Shake Down Trance Podcast - one of my favorite podcasts, used to be my #1 until BUZZ arrived.



Radio 538: Tiësto`s club life podcast - from the great DJ Tiesto. There is not much I can say about this show that you don't know already, just subscribe and enjoy.



Rotation with DJ Addisson stands out with its frequent releases and also it includes a large variety of music and artists. Really good stuff. Give it a spin.



Trance Lab Radio - A wide variety of trance music with great production. I have found some really good artists through this show. Out of all the podcasts listed here this show offers the greatest variety and rarely ventures into "pop" trance music (is there such a thing?)



O Red - slightly different from the pack as it often plays older trance songs or includes topical, themed, shows. Very good mixes though and the song selection and rythm is just great. I enjoy it a lot.



Elements 2 Dance - This podcast might be the most original of the bunch. One negative, if you could call it a negative, is that their shows are HUGE: 2-3 hour long.



Here are a few more that you might like:



A State of Trance Official Podcast

4Watt Electro Podcasts

The Offical DJ Cristo Podcast

Discology

Blistering Trance Beats

Techtronic Sound

ElectronicSessions Podcast

Strube Mixed



I am always interested to hear about other great feeds that I have missed. Shoot me an email or leave a comment (are comments working?).

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Wednesday, September 24, 2008  |  From Laimonas Blog

I am sure anyone who has to do a secure copying (scp) from windows to linux machines are mostly using an excellent tool called WinSCP. Well I had been using it for over 3 years and only recently discovered that it has an awesome console mode! To start it in the console mode, in the command prompt run:


winscp /console




In the console mode use your basic ftp commands to operate (open, put, cd, lcd, pwd, lpwd, etc). You can even feed commands to the winscp in a separate file and it runs them upon startup. Very sweet indeed.

Tuesday, September 16, 2008  |  From Laimonas Blog

Check this piece of code:


public enum TestEnum
{
    One = 1,
    Two = 2
}

static TestEnum testMe;




What's the value of the testMe enum? Is it (TestEnum.One, value of 1)? No, it is zero. I just saw this somewhere being declared and thought I should mention it here. The above behavior is why sometimes I like to put a value of 0 in the enum, like this: Undefined = 0.

Thursday, August 28, 2008  |  From Laimonas Blog

Well was I happy when I accidentally shut down Firefox the other day. On the restart I was notified of a new Firebug version (still 1.2, but I believe it was b15 revision or something like that). One of the biggest reasons why I kept FX2 on my windows instance was that Firebug for FX3 was pretty much unusable and incredibly buggy. Especially when it came to Javascript debugging side of things (would hang trying to debug javascript, could not locate source lines properly from the command-line, etc.). It is looking real good now at least.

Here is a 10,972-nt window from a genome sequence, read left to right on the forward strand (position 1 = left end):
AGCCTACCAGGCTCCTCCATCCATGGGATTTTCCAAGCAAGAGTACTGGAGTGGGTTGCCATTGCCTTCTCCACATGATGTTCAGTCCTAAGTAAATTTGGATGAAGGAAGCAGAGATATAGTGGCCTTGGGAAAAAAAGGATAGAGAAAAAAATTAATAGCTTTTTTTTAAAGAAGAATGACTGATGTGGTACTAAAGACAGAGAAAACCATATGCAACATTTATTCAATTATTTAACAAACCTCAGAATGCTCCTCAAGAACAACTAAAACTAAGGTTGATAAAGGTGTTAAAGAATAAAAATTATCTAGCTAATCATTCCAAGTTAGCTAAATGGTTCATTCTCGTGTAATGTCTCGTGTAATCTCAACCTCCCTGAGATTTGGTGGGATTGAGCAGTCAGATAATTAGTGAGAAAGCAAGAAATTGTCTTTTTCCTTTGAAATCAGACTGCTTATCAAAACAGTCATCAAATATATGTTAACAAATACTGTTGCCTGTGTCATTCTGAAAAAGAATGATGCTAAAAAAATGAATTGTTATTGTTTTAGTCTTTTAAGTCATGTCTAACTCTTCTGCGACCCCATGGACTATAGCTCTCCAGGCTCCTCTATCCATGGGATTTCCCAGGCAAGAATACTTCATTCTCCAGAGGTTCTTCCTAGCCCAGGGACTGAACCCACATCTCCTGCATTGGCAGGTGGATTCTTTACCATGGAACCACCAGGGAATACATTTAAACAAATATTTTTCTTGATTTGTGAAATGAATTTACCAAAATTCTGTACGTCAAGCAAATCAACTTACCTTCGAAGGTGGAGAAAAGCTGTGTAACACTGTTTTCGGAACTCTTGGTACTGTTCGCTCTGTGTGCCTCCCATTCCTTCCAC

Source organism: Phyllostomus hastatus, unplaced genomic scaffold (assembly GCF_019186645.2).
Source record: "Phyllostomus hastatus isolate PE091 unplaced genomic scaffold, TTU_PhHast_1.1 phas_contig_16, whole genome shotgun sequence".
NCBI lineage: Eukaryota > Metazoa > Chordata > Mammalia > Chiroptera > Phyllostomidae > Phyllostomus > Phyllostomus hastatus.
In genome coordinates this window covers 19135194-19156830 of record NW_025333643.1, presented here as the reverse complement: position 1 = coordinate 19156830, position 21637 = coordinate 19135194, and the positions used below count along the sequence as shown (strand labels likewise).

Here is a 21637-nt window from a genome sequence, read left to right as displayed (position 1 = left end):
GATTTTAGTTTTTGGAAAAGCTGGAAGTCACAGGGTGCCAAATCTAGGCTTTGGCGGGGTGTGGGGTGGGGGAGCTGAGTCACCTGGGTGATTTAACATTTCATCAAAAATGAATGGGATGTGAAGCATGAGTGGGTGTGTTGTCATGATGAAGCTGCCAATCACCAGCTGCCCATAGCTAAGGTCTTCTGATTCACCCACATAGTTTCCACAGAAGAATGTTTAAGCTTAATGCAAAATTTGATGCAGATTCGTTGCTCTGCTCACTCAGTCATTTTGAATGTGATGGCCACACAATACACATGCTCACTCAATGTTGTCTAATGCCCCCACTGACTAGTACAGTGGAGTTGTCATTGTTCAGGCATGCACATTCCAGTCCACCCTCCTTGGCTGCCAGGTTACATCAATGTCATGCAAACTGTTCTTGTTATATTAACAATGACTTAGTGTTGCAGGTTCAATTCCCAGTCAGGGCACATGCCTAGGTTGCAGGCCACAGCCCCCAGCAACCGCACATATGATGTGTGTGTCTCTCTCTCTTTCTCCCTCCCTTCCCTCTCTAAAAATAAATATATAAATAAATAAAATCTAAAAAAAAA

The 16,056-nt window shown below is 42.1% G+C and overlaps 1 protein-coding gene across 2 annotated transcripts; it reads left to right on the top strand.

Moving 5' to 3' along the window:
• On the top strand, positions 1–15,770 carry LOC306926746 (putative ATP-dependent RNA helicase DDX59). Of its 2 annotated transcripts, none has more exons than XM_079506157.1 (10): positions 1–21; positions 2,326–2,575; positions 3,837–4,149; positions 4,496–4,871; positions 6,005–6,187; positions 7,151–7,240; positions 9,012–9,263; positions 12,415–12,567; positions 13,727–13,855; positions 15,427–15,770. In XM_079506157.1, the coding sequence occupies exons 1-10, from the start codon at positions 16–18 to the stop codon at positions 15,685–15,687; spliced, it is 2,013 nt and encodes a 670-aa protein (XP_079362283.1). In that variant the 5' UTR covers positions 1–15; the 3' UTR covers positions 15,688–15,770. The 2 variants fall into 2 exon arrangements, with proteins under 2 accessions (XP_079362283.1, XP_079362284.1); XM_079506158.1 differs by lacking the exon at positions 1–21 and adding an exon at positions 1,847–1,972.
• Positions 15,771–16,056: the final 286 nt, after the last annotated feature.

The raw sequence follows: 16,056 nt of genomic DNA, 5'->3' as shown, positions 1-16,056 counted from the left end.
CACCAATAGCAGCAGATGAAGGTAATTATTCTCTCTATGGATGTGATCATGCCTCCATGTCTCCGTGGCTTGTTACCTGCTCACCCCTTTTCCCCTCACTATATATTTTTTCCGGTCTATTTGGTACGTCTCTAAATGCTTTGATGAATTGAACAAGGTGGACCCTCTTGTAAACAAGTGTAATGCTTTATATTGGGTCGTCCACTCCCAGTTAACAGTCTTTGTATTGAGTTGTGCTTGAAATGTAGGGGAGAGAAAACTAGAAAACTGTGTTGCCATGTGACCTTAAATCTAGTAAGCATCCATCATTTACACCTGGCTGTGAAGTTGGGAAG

Saturday, July 12, 2008  |  From Laimonas Blog

'watch' linux utility is so simple yet has been so useful to me lately. I am monitoring several linux machines and this tool has come in very handy. Basically it "Executes a program periodically, showing output full screen".



One of the ways I use it is to monitor the log file and make sure that the 'PING' is written to it every x amount of time. 'watch -n 5 tail file.log' will output the last lines of the file.log every 5 seconds.

Wednesday, June 25, 2008  |  From Laimonas Blog

The Yahoo Sports site was in bad shape (tabs not working, bunch of javascript errors, UI quite messed up) when viewed with Firefox 3.0 for about a week. I was keeping a close eye on the situation simple because of amusement and trying to guess when they gonna fix it. I mean you would think they would run and view their site with beta releases of the browser so that there are no surprises, after all Yahoo Sports is a big site. But I guess they didn't.



I wish I knew what exactly changed that caused the site to be so crippled. And that's another good thing for open source software: they are free to innovate and change things without worrying much about breaking older stuff if the change is really worth it. I guess in short term the devs might suffer (as I am sure yahoo sports had to change their code), but probably all will benefit in the long run with taking advantage of a great browser like firefox.

Wednesday, June 18, 2008  |  From Laimonas Blog


I decided to blog today about one of my favorite (and least talked about) Firebug feature: Javascript Profiling. This could be become very relevant with web apps increasing in client side complexity and functionality. Also browsers are starting to support various advanced concepts and controls that will invite even more javascript development.
I personally don't do javascript profiling often. More likely I will use it to make sure that the rough numbers I see after profiling don't look anything out of ordinary. For instance, one of the web apps I was prototyping, I was using jquery to select various html dom elements in a very inefficient way. Since it was a prototype, I really didn't care as long as I got the functionality in and could see how things worked. Once time came for cleanup, I used profiling to see what places I am making incredible amount of calls needlessly.